Com­ing back for sec­ondi

The Courier-Mail - QWeekend - - RESTAURANT - LIZZIE LOEL

As the ca­su­al­i­sa­tion of fine dining con­tin­ues, smaller menus with an em­pha­sis on in-sea­son and lo­cally grown/ pro­duced in­gre­di­ents should be the happy by-prod­ucts. Ex­tend this premise to the wine, beer and spirit lists, along with the decor as well as the over­all theme of the place, and you’ll have sus­tain­able and au­then­tic eat­ing houses that of­fer broad ap­peal across many de­mo­graph­ics. Right? With a few no­table ex­cep­tions, it’s sur­pris­ing how few man­age to de­liver on this prom­ise. Coppa Spuntino, in the heart of Bris­bane CBD, is one.

From the meat­balls to the Fer­net-Bran­calaced af­fogato, it’s de­cid­edly Ital­ian. This is the third venue for Tom Sanceau and Bon­nie Shearston (who also own Public in the city and Red Hook around the cor­ner), part of the team that opened the much­lauded Can­vas in in­ner-east Wool­loongabba in 2010. Here, you can sit un­der the glow of con­tem­po­rary lamps fixed at in­ter­vals along the bar, in the cov­ered court­yard, or pull up a chair in the cor­ri­dor dining space, as we did; wher­ever you are you’ll feel part of the ac­tion, such is the pocket-sized feel of the place.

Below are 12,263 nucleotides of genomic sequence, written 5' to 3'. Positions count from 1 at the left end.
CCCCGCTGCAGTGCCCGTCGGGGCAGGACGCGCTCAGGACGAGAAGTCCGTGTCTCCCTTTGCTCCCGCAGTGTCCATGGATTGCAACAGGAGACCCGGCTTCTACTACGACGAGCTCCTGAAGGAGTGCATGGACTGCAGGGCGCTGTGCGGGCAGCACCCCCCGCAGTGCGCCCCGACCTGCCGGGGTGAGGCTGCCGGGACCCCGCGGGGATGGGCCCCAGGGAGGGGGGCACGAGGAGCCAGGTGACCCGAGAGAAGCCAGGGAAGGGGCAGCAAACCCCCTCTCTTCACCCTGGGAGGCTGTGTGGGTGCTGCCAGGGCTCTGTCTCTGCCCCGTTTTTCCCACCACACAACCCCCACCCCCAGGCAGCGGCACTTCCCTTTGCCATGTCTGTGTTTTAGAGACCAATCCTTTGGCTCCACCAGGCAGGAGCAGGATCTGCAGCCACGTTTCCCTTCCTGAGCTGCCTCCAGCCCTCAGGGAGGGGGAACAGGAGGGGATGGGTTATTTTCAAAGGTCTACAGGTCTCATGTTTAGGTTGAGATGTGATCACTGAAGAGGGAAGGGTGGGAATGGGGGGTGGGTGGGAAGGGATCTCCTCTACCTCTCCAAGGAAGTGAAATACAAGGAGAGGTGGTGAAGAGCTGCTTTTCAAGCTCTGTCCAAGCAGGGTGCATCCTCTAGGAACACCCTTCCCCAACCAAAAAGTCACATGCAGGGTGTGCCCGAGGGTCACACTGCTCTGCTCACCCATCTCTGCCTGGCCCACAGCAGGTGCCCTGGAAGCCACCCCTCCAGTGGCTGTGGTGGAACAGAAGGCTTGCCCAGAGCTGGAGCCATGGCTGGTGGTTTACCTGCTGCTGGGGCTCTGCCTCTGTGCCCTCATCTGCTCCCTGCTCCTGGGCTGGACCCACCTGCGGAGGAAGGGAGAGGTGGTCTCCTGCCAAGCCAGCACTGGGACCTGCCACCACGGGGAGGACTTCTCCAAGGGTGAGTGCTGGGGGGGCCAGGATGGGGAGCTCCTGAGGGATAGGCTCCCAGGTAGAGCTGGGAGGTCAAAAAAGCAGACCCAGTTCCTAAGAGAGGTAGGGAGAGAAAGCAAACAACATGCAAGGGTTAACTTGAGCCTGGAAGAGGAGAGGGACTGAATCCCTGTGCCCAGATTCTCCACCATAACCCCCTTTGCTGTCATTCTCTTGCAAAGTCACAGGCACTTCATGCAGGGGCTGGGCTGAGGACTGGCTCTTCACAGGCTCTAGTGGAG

The menu is cer­tainly de­clut­tered, but you want ev­ery spuntino (small plate) and most of the sec­ondi (mains). Bur­rata, tomato and basil al­ways ap­peals but so do the goose liver par­fait and smoked ham hock ter­rine that a group of Ital­ians are de­vour­ing at the neigh­bour­ing ta­ble. They also rec­om­mend – with good rea­son, we soon find out – the stuffed baby squid with sal­s­ic­cia and a tangy caponata, and the pork and fen­nel meat­balls. Eat­ing squid can be like chew­ing leather but th­ese three lit­tle crit­ters ( above) are ten­der and juicy, redo­lent of the fen­nel from the sausage stuffing. The scal­lops are nicely charred and sit over a can­nellini bean purée.

But it’s the meat­balls that win me over. There’s an­other marked hit of fen­nel and sweet­ness from the slick of tomato sugo un­der­neath, and the sautéed greens to one side. What I re­ally like is the lib­eral sprin­kling of finely grated pecorino that cov­ers the dish like a de­li­cious veil. It also blan­kets the gnoc­chi with kale, wal­nuts and truf­fle. Per­fect lit­tle pil­lows melt in the mouth, the kale is sweet and crunchy, the wal­nuts and mush­rooms roasted and earthy. But it’s doused in truf­fle oil, which is noth­ing like the real thing, smoth­er­ing and very nearly suf­fo­cat­ing this oth­er­wise well-ex­e­cuted dish. Next time it’ll be the di­avola spatch­cock or maybe the porchetta with du puy lentils.

Com­pact and re­fresh­ingly un­pre­ten­tious, Coppa Spuntino is good value and the sort of place you could re­lo­cate to any ma­jor city. Delizioso.

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